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Why did the stewards reject Mercedes' protest?

The stewards also threw out the second, and meatier, protest lodged by Mercedes in the hours after the Abu Dhabi Grand Prix.

The stewards at the Abu Dhabi Grand Prix have ruled to not uphold Mercedes' protest of the race classification, after the team lodged two official protests.

Mercedes lodged a protest specifically against race- and title-winner Max Verstappen over an alleged breach of the Sporting Regulations, which was promptly dismissed by the stewards. But the second protest was against the race classification, and called into question the decisions made by Race Control in the closing stages of the 58-lap encounter.

The protest was lodged on the grounds of a breach of Article 48.12 of the FIA's Sporting Regulations, namely the regulations that "...any cars that have been lapped by the leader will be required to pass the cars on the lead lap and the Safety Car" and also "...once the last lapped car has passed the leader, the Safety Car will return to the pits at the end of the following lap".

As Race Director Michael Masi instructed several, but not all, lapped cars to pass leader Hamilton, allowing Verstappen to restart the race from directly behind his title rival on the final lap, Mercedes argue that had the above article been adhered to, Hamilton would have won the race.

The request from Mercedes, which were represented by Andrew Shovlin, Ron Meadows and QC Paul Harris, was to amend the classification in accordance with Article 11.9.3.h of the FIA's International Sporting Code, which states that the stewards "may amend the classifications".

Red Bull's arguments

Red Bull, which were permitted to attend the hearing as interested parties, lodged a defence.

Their argument was that the use of the word "any" in Article 48.12 doesn't necessarily mean "all".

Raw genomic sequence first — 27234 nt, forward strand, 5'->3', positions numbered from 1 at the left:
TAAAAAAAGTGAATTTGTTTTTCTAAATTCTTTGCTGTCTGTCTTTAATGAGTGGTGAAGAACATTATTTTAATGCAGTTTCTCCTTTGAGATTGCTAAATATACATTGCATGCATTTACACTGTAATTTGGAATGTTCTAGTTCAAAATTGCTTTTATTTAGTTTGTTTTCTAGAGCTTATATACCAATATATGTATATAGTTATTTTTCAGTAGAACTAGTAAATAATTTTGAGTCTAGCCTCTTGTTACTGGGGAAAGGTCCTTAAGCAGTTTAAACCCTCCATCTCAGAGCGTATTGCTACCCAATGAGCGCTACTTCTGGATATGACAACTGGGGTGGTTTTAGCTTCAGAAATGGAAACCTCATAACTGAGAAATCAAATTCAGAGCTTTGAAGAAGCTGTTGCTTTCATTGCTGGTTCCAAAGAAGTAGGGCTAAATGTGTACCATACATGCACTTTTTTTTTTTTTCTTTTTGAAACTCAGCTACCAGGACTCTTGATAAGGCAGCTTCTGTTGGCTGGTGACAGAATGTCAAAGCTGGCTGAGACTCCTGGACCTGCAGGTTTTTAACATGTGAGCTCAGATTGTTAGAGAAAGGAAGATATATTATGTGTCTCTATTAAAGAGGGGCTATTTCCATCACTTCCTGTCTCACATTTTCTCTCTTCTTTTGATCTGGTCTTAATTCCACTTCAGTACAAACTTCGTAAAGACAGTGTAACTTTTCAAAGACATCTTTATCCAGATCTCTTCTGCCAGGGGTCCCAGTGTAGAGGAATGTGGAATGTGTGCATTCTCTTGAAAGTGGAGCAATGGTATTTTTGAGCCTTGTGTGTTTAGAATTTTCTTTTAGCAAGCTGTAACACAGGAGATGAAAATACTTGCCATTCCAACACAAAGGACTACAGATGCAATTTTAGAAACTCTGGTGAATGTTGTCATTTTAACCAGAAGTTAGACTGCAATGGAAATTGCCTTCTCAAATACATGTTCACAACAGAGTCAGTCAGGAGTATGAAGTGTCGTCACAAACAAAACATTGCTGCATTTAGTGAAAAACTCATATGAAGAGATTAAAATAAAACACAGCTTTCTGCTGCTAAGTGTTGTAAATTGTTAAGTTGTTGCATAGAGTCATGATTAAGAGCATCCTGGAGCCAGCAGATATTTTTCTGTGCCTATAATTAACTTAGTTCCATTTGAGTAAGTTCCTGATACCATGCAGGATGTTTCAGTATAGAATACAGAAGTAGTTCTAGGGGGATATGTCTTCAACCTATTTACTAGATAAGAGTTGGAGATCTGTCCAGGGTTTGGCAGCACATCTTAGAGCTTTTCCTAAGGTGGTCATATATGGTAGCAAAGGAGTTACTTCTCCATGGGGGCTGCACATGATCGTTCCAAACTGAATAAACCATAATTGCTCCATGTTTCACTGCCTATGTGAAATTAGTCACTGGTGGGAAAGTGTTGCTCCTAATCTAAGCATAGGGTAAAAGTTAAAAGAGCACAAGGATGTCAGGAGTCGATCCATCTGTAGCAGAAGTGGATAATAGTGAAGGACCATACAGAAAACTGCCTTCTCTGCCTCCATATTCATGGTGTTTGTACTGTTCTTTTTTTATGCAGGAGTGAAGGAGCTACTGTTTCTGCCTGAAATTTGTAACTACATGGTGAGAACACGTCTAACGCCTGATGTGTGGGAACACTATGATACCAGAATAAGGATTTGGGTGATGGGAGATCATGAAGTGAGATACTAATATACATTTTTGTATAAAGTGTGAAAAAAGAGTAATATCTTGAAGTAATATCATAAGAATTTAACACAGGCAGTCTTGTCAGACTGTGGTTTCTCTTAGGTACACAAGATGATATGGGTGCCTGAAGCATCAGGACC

Further to that, Article 48.13 of the Sporting Regulations states that the message "Safety Car in this lap", which was shown on Lap 57, is the signal that it will enter the pit lane and that, therefore, this overrides Article 48.12.

Red Bull added that Article 15.3 gives the Race Director "overriding authority" over "the use of the Safety Car" and that, even if all the drivers that had been lapped (eight in total, five of whom unlapped themselves) unlapped themselves, it would not have changed the outcome of the race.

Masi speaks up

Masi, who could be heard shutting down Mercedes' Toto Wolff's protests over the radio on the final lap, then gave evidence, saying that the purpose of Article 48.12 is to remove lapped cars that can interfere in the leaders' racing and that, in his view, Article 48.13 was applied in this case.

Masi also stated that it's a long-standing agreement between all the teams that, where possible, races should end under green flag conditions, and not under a Safety Car.

The stewards throw out the protest

While the stewards acknowledged that the grounds under which Mercedes lodged the protest were admissible, they declined to uphold it.

After consideration, the stewards ruled that Article 15.3 allows the Race Director to control the use of the Safety Car, including deployment and withdrawal.

Acknowledging that Article 48.12 may not have been fully applied, the Article 48.13 argument presented by Red Bull overrides that.

As for Mercedes requesting that the race classification be amended to the order of the previous lap, the stewards ruled that this would be a retrospective shortening of the race and, therefore, "not appropriate".

As the team have the right to appeal the decision of the stewards, Mercedes have taken the opportunity and confirmed that they intend to lodge an appeal. They have 96 hours to do so.

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